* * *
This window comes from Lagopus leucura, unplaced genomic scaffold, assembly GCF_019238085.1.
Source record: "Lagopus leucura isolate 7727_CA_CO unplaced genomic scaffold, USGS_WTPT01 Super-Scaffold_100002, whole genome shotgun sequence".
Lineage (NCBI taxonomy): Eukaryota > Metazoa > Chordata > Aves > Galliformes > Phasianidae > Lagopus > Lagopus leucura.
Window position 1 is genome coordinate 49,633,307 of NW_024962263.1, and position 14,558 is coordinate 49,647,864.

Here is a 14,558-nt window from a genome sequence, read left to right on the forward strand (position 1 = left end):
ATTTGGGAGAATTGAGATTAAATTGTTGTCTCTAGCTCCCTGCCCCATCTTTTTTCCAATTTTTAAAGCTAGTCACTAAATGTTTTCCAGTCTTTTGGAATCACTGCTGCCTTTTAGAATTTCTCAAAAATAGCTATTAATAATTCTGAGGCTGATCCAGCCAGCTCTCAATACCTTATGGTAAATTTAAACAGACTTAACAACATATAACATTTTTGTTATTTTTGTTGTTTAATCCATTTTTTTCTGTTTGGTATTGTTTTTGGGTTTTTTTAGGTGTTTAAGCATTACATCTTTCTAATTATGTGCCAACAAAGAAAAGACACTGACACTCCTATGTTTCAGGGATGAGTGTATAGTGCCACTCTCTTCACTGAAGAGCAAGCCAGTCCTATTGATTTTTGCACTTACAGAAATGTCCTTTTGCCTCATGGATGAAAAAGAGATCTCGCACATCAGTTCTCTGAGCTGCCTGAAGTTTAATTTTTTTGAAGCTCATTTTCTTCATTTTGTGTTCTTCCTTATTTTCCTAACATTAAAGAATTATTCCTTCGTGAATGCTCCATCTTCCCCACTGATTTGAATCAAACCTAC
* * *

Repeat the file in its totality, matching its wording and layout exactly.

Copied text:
This window comes from Lagopus leucura, unplaced genomic scaffold, assembly GCF_019238085.1.
Source record: "Lagopus leucura isolate 7727_CA_CO unplaced genomic scaffold, USGS_WTPT01 Super-Scaffold_100002, whole genome shotgun sequence".
Lineage (NCBI taxonomy): Eukaryota > Metazoa > Chordata > Aves > Galliformes > Phasianidae > Lagopus > Lagopus leucura.
Window position 1 is genome coordinate 49,633,307 of NW_024962263.1, and position 14,558 is coordinate 49,647,864.

Here is a 14,558-nt window from a genome sequence, read left to right on the forward strand (position 1 = left end):
ATTTGGGAGAATTGAGATTAAATTGTTGTCTCTAGCTCCCTGCCCCATCTTTTTTCCAATTTTTAAAGCTAGTCACTAAATGTTTTCCAGTCTTTTGGAATCACTGCTGCCTTTTAGAATTTCTCAAAAATAGCTATTAATAATTCTGAGGCTGATCCAGCCAGCTCTCAATACCTTATGGTAAATTTAAACAGACTTAACAACATATAACATTTTTGTTATTTTTGTTGTTTAATCCATTTTTTTCTGTTTGGTATTGTTTTTGGGTTTTTTTAGGTGTTTAAGCATTACATCTTTCTAATTATGTGCCAACAAAGAAAAGACACTGACACTCCTATGTTTCAGGGATGAGTGTATAGTGCCACTCTCTTCACTGAAGAGCAAGCCAGTCCTATTGATTTTTGCACTTACAGAAATGTCCTTTTGCCTCATGGATGAAAAAGAGATCTCGCACATCAGTTCTCTGAGCTGCCTGAAGTTTAATTTTTTTGAAGCTCATTTTCTTCATTTTGTGTTCTTCCTTATTTTCCTAACATTAAAGAATTATTCCTTCGTGAATGCTCCATCTTCCCCACTGATTTGAATCAAACCTAC